Writing about Hopi, a native American language, Gross writes:
In the Hopi language, no distinction is made between the past, present and future; it is a timeless language’ compared with English, although it does recognise duration, ie. how long an event lasts. In European languages, time is treated as an objective entity (Gross, 1996, p. 317).
(end of indent)
The distinction drawn between the languages treatment of time is interesting and relevant to the argument because……
Omitting parts of the quotation
If you want you can omit parts of the quotation by writing three dots to show an ellipsis. This shows where you have cut the directly copied text and this is good as long as your omission does not change the meaning of the quote too much.
Gross (1996, p.137) points out that in the language it is (open direct quotation marks) ‘not only in the vocabulary…(dot dot dot), but also the grammar’ (close direct quotation marks) that influences how and what we understand.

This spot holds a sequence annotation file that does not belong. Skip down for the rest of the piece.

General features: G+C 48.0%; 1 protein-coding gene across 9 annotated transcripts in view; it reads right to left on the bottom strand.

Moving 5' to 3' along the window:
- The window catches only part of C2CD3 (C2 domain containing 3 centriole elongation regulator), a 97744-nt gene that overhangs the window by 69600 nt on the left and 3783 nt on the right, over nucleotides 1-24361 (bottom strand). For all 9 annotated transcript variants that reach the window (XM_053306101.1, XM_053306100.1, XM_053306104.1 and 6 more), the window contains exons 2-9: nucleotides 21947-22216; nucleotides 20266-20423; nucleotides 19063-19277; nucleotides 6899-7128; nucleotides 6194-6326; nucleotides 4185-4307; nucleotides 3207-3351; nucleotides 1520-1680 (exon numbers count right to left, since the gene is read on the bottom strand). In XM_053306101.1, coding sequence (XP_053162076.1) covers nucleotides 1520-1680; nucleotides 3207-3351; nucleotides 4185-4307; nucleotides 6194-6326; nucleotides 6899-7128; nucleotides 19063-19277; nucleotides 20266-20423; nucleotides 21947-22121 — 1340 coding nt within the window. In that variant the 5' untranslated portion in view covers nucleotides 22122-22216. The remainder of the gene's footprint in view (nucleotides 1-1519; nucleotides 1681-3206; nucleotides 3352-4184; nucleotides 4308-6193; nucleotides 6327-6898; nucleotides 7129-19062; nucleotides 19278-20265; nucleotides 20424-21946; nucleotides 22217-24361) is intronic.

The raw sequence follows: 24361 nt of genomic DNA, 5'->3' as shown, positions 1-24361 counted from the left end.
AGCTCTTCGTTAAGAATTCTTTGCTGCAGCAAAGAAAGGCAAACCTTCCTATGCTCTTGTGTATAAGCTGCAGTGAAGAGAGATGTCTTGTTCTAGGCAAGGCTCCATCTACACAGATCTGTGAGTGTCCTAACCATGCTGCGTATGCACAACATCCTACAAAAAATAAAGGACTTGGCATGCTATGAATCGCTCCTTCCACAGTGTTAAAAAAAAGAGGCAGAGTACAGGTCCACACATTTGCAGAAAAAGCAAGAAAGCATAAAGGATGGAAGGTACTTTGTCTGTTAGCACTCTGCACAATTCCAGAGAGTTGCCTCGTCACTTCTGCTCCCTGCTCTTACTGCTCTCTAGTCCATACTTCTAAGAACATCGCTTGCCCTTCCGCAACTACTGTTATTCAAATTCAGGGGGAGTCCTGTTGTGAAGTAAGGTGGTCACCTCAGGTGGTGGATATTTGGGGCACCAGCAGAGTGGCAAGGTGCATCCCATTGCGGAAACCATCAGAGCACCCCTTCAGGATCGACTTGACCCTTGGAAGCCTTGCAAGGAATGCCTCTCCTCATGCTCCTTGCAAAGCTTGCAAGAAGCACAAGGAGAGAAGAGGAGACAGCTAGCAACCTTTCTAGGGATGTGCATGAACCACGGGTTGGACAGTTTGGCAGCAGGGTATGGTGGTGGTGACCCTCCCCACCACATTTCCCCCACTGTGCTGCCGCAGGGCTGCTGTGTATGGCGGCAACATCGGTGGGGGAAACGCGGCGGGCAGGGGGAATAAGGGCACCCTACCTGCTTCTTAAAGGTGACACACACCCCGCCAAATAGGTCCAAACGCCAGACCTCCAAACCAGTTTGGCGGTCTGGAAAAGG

Clarification of direct quotation
This is known as interpolation where you interject a few words to explain meaning in between words in a direct quote. You can put a few words or a word in square brackets to explain the direct quotes.
Gross emphasises the contrast: (open the direct quotation marks) ‘In the Hopi language, no distinction is made between past, present and future (open square brackets) [whereas] (close square brackets) in European languages …(dot dot dot) there is a clear demarcation between (open square brackets) [them] (close square brackets).’(close direct quotation marks) (Gross, 1996, p.317).
Gross, R. 1996).Psychology:the science of mind and behaviour (3rd ed.).London: Hodder & Stoughton